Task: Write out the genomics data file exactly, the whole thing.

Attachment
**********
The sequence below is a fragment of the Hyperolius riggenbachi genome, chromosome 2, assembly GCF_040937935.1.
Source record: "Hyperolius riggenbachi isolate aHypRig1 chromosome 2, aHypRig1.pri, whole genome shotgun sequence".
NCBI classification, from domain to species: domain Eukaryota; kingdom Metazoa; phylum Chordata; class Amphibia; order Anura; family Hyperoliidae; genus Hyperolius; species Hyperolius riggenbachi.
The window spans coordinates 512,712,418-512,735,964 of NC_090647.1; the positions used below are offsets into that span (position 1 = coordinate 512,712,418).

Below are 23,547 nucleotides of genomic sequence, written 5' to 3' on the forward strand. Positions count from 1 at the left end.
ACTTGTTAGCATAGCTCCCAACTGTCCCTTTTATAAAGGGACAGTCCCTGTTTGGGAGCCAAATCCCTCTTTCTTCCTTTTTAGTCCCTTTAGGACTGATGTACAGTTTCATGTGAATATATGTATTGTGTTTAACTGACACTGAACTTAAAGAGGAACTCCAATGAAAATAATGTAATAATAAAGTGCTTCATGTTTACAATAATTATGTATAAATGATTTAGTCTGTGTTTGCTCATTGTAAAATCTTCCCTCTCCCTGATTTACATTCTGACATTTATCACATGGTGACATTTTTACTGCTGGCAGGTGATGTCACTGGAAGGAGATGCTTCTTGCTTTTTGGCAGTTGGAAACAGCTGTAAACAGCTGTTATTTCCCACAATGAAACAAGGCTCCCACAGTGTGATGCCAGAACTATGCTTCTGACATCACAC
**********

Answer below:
The sequence below is a fragment of the Hyperolius riggenbachi genome, chromosome 2, assembly GCF_040937935.1.
Source record: "Hyperolius riggenbachi isolate aHypRig1 chromosome 2, aHypRig1.pri, whole genome shotgun sequence".
NCBI classification, from domain to species: domain Eukaryota; kingdom Metazoa; phylum Chordata; class Amphibia; order Anura; family Hyperoliidae; genus Hyperolius; species Hyperolius riggenbachi.
The window spans coordinates 512,712,418-512,735,964 of NC_090647.1; the positions used below are offsets into that span (position 1 = coordinate 512,712,418).

Below are 23,547 nucleotides of genomic sequence, written 5' to 3' on the forward strand. Positions count from 1 at the left end.
ACTTGTTAGCATAGCTCCCAACTGTCCCTTTTATAAAGGGACAGTCCCTGTTTGGGAGCCAAATCCCTCTTTCTTCCTTTTTAGTCCCTTTAGGACTGATGTACAGTTTCATGTGAATATATGTATTGTGTTTAACTGACACTGAACTTAAAGAGGAACTCCAATGAAAATAATGTAATAATAAAGTGCTTCATGTTTACAATAATTATGTATAAATGATTTAGTCTGTGTTTGCTCATTGTAAAATCTTCCCTCTCCCTGATTTACATTCTGACATTTATCACATGGTGACATTTTTACTGCTGGCAGGTGATGTCACTGGAAGGAGATGCTTCTTGCTTTTTGGCAGTTGGAAACAGCTGTAAACAGCTGTTATTTCCCACAATGAAACAAGGCTCCCACAGTGTGATGCCAGAACTATGCTTCTGACATCACAC